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Will he ever make something about the Human trafficking? Name films with benevolent AI Modern shows with different characters for each episode? Adrian Lyne welcome back Any christmas music from film composers? Efeminate Modern directors with more static camera? The film traditionally aired during christmas? View all posts >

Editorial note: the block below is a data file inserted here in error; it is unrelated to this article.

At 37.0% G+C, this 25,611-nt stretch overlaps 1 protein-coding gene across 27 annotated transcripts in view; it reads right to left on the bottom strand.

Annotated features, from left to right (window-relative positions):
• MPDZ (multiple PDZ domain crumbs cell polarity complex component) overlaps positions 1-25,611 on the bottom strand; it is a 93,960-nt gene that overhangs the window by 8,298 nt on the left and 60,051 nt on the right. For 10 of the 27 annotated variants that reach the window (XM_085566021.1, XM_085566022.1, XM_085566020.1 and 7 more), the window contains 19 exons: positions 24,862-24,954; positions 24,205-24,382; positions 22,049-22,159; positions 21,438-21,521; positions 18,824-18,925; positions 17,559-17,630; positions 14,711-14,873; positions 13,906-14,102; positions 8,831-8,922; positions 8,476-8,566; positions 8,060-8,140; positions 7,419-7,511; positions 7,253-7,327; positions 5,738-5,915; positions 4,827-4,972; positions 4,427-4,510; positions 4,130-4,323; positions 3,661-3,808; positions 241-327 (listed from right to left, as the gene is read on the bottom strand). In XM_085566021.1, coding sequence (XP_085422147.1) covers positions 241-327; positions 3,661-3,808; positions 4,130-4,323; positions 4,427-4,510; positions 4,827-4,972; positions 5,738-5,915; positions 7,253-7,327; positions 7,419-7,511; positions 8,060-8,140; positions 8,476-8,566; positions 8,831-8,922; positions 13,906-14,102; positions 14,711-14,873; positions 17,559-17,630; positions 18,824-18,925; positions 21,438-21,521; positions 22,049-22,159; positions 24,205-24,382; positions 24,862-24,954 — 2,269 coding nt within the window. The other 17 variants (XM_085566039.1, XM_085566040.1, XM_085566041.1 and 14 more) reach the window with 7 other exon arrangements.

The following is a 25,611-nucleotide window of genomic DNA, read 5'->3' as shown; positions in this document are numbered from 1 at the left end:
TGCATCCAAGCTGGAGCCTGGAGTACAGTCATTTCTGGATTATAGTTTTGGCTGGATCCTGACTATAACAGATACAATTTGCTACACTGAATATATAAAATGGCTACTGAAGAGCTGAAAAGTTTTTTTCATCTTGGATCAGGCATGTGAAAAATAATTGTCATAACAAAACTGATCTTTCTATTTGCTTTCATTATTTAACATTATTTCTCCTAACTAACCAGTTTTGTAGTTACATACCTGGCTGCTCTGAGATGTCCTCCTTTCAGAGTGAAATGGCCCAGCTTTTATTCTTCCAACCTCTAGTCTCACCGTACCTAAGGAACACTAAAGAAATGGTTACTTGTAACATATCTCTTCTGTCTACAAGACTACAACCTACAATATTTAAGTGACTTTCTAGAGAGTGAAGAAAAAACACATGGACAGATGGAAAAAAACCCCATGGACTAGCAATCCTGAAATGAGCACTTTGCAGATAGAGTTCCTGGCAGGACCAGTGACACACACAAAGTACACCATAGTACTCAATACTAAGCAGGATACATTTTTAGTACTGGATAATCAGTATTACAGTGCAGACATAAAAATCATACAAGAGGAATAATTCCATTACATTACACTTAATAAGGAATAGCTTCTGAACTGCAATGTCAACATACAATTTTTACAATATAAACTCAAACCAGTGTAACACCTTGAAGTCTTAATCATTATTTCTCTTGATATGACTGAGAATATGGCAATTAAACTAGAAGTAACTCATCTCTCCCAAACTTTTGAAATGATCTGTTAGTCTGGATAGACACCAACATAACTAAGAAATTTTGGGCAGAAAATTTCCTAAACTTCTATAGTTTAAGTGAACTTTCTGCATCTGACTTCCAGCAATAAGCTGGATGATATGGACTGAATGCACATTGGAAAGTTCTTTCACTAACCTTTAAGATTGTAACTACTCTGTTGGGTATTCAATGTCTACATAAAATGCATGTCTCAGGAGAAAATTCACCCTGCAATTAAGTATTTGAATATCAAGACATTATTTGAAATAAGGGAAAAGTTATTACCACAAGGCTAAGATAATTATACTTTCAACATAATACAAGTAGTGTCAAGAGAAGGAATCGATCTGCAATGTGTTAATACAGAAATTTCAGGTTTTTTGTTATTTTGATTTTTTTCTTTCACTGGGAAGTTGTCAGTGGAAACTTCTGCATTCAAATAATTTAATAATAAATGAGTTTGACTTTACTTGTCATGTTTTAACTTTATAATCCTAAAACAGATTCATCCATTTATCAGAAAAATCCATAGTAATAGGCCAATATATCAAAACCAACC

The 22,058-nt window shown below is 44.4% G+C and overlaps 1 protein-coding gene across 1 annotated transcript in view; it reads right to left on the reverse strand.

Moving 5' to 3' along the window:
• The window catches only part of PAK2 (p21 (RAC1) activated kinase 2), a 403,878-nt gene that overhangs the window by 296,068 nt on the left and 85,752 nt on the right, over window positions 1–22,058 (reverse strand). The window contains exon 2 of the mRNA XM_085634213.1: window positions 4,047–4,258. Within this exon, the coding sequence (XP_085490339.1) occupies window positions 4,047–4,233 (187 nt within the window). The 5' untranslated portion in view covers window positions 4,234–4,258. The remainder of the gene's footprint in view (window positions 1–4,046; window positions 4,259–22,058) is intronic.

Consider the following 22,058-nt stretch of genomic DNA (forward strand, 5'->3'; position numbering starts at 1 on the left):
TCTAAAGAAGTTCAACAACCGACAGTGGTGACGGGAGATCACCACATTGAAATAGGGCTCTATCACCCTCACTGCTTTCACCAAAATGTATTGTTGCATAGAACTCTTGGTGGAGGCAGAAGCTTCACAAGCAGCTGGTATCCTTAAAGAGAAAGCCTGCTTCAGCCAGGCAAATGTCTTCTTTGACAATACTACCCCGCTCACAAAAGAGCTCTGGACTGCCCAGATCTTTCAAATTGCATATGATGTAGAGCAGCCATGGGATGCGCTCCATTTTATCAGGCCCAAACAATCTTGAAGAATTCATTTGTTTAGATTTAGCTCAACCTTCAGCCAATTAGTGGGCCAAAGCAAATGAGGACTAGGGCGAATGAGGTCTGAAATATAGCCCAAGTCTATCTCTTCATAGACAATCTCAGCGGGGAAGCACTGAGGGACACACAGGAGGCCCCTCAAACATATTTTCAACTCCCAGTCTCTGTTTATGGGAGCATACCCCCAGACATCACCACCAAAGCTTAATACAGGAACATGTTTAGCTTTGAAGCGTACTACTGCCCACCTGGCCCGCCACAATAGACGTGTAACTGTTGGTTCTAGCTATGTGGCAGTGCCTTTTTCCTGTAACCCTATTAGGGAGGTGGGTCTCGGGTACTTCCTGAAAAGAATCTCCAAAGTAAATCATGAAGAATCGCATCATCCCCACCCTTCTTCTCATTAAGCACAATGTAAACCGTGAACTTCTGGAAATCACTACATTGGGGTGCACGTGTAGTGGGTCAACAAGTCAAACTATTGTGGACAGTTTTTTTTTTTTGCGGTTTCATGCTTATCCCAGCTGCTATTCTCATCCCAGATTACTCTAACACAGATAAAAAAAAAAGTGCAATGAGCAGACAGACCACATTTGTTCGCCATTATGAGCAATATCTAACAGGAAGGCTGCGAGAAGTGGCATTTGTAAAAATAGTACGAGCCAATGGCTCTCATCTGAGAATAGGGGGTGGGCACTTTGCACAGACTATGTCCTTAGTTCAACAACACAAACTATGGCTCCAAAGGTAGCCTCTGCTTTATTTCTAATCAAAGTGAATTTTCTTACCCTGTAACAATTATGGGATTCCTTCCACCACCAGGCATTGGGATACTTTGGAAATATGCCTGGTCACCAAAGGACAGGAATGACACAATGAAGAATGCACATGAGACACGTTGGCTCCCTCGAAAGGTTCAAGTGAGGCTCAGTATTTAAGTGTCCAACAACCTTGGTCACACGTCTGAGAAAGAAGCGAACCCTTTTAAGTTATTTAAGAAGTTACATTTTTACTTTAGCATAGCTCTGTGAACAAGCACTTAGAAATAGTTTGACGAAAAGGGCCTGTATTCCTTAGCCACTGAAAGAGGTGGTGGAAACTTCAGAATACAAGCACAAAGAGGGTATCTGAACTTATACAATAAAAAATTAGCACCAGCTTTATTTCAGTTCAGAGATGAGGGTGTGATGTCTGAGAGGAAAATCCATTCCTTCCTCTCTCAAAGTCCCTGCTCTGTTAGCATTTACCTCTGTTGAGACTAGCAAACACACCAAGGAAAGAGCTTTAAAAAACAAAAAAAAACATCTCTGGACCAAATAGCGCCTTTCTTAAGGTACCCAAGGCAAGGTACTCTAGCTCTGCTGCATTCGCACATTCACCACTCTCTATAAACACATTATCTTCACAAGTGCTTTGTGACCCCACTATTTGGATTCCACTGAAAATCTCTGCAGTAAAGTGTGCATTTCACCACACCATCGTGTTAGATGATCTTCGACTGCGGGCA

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Since the late 80's I always found much better filmmaking in most of the sequels in this franchise. As kids back then when they were being released I dont remember we ever compared these films, they were all great, and that was it, certainly not putting original or sequel on pedestal or something. The humour of the sequels definitely added a lot more horror, the more funny it seemed the scarier, cause the so-called humour was demented, disturbing and chilling down to the bone, that's what humour usually does in horror films, it's a balancing technique. It certainly didn't seem intended to conjure up a smile or a haha laughing moment, but the exact opposite, that's one of the reasons why the original is easier to watch for me in terms of scares than the sequels that went much deeper into the depths of fear. As to what is better, they're all great, but personally I can't recall a single franchise where the sequels have not been somehow superior in terms of quality, the same goes for this one as well. There's usually a great improvement as they go on. I think The Dream Master is my most favourite, it's Renny Harlin's film, which was the most popular of the franchise at the time. As long as people are divided we're on the right track, the world was enslaved for too long when it was following only one master, whether it was science, news, politics, religion, that's for the herd mentality to have only one truth, truth is in the heart, not somewhere out there to be given to us, so every one of us is bound to believe something else and divide from others who believe their own truth, as long as we're on the path to the awakening of the spirit as a prime creator of subjective universe, therefore understanding and respecting why others live in and create their own universe. This is the time of liberation many of us have been waiting for for a long long time. Horror from the recent years, Bye Bye Man from 2017, that was for me like a journey to 1930's, the first film since I was little that I had to to watch through my fingers, and sometimes had to look away completely or switching off the sound, not because of gore, but because of the silence, the empty space boiling with intensity that was nerve racking. It is probable during my out of body experience I could meet that Bye Bye Man there for real, coming after me, lots of imaginary things beome real there, it affected me a lot, maybe it's time for some cleansing and healing to release it from my emotional body. The show certainly became far more watchable and funny after Jefferson came in, the more cartoonish it became more timeless and hilarious, and sometimes when it got sillier the more intelligent creativity was behind it, the quality and humour is especially less constrained by time of its cultural humour unlike the earlier seasons. Cartoonish nature of art more often reaches far beyond fashion, customs, trends, it appeals to the senses that any child can get without being aware of what's going on in the world. That's something more universal, the quality in the vein of Tom and Jerry can always reach far deeper into our psyche that more people share. Perhaps why the newer shows that tend to take themselves too serious or being too embedded in the real world can hardly reach the worldwide appeal of something like MWC. For me personally 99% of all shows and film franchises I've ever seen always get better later on, probably because there's a space for improving. I remember that feeling, I was there at one point. Any film has depth beyond all intentions, we carry that depth with us, it is our responsibility to see beyond the surface of life, not up to the outside stimuli. I would step further and appreciate to see more perspectives that reveal personal feelings towards specific areas of the film, not just themes, but aesthetics, colors, shapes, specific tones, moods, anything that is awakening something in us, our traumas, our past experiences, anything that makes us relate, sometimes people do so anyway, however unintentionally often, not for the purpose of exploring our souls through the art we observe or create, or any experience that affect us somehow. I remember growing up and gradually getting disappointed how even most artists are cynical, superficial people despite creating great depths in what they do, yet never seeing it themselves. There is no bad art to me, there's only an entirely neutral experience, to show us who we are. Of course, Alien Covenant as a film understandably works on a different level for me. that film came from a great degree of neutrality, a rather more advanced consciousness in my view, where the matters of good vs evil are less pronounced. as a subject matter of this thread it's not appropriate to use, not as a film to offer faith and hope in progress of AI technology, not for lots of other people, as not everyone is capable to rise above the duality of consciousness, the judgments, self righteousness, etc. Not everyone is able to defend humanity of murderers or rapists like I am, I am mindful of other peoples state of minds, how they think or how they are. Nonetheless, Alien Covenent doesn't feel to me personally as a film made with a single purpose to spread fear of technology itself, it goes deeper, it's not the focal point as much as in other films featuring AI, so for me it is still appropriate and shows an important side of technology and points a mirror at humans who have not progressed beyond their ego, hence why David developed the God complex as a reflection of humans dominant collective mindset, it is just a mirror, as long as there exists an overriding judgmental mindset in humanity, there's a higher probability such a God complex is bound to develop in our reflected image, as a shadow of our souls, and that's where I feel the usual fear of AI stems from, the unconscious fear of who we are, our inner unhealed side of Id. it is an extremely important subject matter in a film, that in a crucial time when dealing with technology might eventually prompt humans to look back into spirituality or religion to let God make ultimate judgments, not mortal humans. However, I could see why other people would miss this content in the film, therefore not a good choice for this thread. That film also works mainly from a more philosphiocal standpoint for me rather than a genre film to thrill the senses, hence why I tend to prefer it to any other Alien film made at this point. Hope that explains my standpoint when it comes to this one. Yes I do have a soft spot for them indeed, there's so much to learn from something that contains our knoeldge, our values, to reflect back to us, to think about, to reassess, I might be wrong about many things, I am just learning, and AI is just one of those things that could very well reflect back who we are. I am adding the one from the new Lost In Space show, now that show really makes a difference for the children today concerning AI, intitially there's a fear about it, but the kid trust it, and it turns out to be a great helper, someone who seems to learn so much from humans, I am really curious where the filmmakers would take the development of its character next in that show. Another one that came to mind, my favorite, Wall-E. Which gives the heart of a human to the main character, and yet depicting the world of humans corrupted by reliance on technology. Good balance there. No Terminator doesn't count for me, people use it as an example why to be fearful, it's why it never spoke to me as a kid, and Arnold fan at the time, in the sequel he may be benevolent, but the message of these films is not offering much faith. It's important to be careful, but it doesn't show the bright side, that's all. However even in the sequel there are bits suggesting that T can become more human and alive. View all replies >